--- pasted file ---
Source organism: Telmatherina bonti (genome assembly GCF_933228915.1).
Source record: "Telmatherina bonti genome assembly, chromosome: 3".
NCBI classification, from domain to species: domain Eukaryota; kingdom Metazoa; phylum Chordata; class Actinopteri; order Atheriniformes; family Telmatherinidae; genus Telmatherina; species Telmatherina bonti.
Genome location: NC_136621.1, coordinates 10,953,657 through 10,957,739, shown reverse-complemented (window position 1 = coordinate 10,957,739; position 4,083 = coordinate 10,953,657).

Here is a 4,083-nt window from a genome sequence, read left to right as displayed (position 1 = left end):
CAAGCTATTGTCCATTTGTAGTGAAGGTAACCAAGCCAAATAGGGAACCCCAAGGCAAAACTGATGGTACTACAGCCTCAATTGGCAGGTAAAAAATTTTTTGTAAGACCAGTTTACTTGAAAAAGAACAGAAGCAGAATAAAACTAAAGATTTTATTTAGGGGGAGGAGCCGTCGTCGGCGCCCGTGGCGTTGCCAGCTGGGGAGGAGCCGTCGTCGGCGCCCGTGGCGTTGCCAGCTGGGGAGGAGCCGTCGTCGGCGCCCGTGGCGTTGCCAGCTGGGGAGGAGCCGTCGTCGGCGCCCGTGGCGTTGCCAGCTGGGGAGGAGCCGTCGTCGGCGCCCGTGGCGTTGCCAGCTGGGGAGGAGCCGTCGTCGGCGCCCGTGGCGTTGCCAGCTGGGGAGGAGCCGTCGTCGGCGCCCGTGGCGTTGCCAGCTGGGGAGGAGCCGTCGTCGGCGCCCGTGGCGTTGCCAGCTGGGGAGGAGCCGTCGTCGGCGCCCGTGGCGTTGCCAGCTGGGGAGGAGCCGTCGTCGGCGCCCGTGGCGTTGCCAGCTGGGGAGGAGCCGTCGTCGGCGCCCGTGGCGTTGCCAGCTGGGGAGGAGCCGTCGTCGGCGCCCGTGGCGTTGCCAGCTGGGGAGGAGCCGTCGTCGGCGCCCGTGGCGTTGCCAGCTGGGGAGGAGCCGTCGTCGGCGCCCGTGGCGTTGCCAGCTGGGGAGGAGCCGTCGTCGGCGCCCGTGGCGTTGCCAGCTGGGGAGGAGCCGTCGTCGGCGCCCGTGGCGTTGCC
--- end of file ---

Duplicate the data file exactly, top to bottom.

Source organism: Telmatherina bonti (genome assembly GCF_933228915.1).
Source record: "Telmatherina bonti genome assembly, chromosome: 3".
NCBI classification, from domain to species: domain Eukaryota; kingdom Metazoa; phylum Chordata; class Actinopteri; order Atheriniformes; family Telmatherinidae; genus Telmatherina; species Telmatherina bonti.
Genome location: NC_136621.1, coordinates 10,953,657 through 10,957,739, shown reverse-complemented (window position 1 = coordinate 10,957,739; position 4,083 = coordinate 10,953,657).

Here is a 4,083-nt window from a genome sequence, read left to right as displayed (position 1 = left end):
CAAGCTATTGTCCATTTGTAGTGAAGGTAACCAAGCCAAATAGGGAACCCCAAGGCAAAACTGATGGTACTACAGCCTCAATTGGCAGGTAAAAAATTTTTTGTAAGACCAGTTTACTTGAAAAAGAACAGAAGCAGAATAAAACTAAAGATTTTATTTAGGGGGAGGAGCCGTCGTCGGCGCCCGTGGCGTTGCCAGCTGGGGAGGAGCCGTCGTCGGCGCCCGTGGCGTTGCCAGCTGGGGAGGAGCCGTCGTCGGCGCCCGTGGCGTTGCCAGCTGGGGAGGAGCCGTCGTCGGCGCCCGTGGCGTTGCCAGCTGGGGAGGAGCCGTCGTCGGCGCCCGTGGCGTTGCCAGCTGGGGAGGAGCCGTCGTCGGCGCCCGTGGCGTTGCCAGCTGGGGAGGAGCCGTCGTCGGCGCCCGTGGCGTTGCCAGCTGGGGAGGAGCCGTCGTCGGCGCCCGTGGCGTTGCCAGCTGGGGAGGAGCCGTCGTCGGCGCCCGTGGCGTTGCCAGCTGGGGAGGAGCCGTCGTCGGCGCCCGTGGCGTTGCCAGCTGGGGAGGAGCCGTCGTCGGCGCCCGTGGCGTTGCCAGCTGGGGAGGAGCCGTCGTCGGCGCCCGTGGCGTTGCCAGCTGGGGAGGAGCCGTCGTCGGCGCCCGTGGCGTTGCCAGCTGGGGAGGAGCCGTCGTCGGCGCCCGTGGCGTTGCCAGCTGGGGAGGAGCCGTCGTCGGCGCCCGTGGCGTTGCCAGCTGGGGAGGAGCCGTCGTCGGCGCCCGTGGCGTTGCC